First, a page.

After having seen “There Will Be Blood” three times in packed theatres there is no question it deserved its seven Oscar nominations—and perhaps should have received the Academy Award for best picture on Sunday night (“No Country for Old Men” triumphed while Daniel Day-Lewis of “Blood” received the best actor award). But many evangelical Christians might disagree.
Based on Upton Sinclair’s novel “Oil!,” “There Will Be Blood” chronicles the degeneration of the fictional 19th century oil man Daniel Plainview who (as my own 15-year-old son has accurately described) becomes “less and less human and more and more reclusive” as his story unfolds. Because the movie vividly depicts the violence, lust and greed which accompany Plainview’s descent, many Christians see in it no socially or spiritually redeeming value. I disagree.
Consider “The Passion of the Christ.” It exceeded all expectations at the box office and since it did, evangelical Christians have come to expect “socially redeeming” films to overtly, explicitly and clearly spell out the Christian gospel almost “verse by verse.”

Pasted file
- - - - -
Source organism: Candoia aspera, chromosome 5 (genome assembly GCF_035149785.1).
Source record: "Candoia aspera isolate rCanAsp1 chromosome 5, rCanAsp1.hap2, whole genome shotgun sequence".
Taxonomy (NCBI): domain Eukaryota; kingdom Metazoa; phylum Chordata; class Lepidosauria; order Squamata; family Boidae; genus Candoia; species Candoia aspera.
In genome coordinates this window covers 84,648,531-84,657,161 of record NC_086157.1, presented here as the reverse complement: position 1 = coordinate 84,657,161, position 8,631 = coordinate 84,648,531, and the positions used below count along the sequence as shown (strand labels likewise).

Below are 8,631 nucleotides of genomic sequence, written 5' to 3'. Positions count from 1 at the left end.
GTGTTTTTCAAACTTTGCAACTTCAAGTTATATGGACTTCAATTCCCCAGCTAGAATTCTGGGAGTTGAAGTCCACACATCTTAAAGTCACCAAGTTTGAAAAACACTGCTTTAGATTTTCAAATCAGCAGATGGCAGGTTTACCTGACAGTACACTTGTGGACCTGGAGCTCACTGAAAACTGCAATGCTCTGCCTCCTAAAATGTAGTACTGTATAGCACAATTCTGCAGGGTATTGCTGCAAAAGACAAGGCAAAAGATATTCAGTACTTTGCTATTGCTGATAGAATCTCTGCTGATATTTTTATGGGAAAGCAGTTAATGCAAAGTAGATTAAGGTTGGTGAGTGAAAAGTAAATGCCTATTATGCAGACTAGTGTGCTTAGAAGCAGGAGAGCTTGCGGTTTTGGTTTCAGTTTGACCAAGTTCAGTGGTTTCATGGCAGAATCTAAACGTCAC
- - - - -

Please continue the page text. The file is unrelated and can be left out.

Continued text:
While not offering a clear presentation of the gospel, the need for the gospel is present in “There Will Be Blood” more in the form of a photographic negative than as a detailed Technicolor print. Christians prefer their gospel discussions pretty and bright, not dark and foreboding. Furthermore, many evangelical Christians object to “There Will Be Blood” because they believe it displays needless violence.
However, “There Will Be Blood” contains less dark elements than does the gospel story itself. Salvation was, after all, secured for us through what can properly be characterized as a miscarriage of justice leading to the torturous, bloody and shameful public execution of the Son of God. The all-too-often sterile Sunday School version of events surrounding the death of Christ does not accurately reflect just how violent it was. If the trial and crucifixion of Jesus Christ were accurately depicted on the big screen today, it would probably earn an NC-17 rating and Christians would boycott the film for not reflecting “Christian” morality. Ironic indeed.
But the whole point of “There Will Be Blood” is violence; therefore the violence cannot be characterized as "needless." Nihilistic, perhaps, but not needless.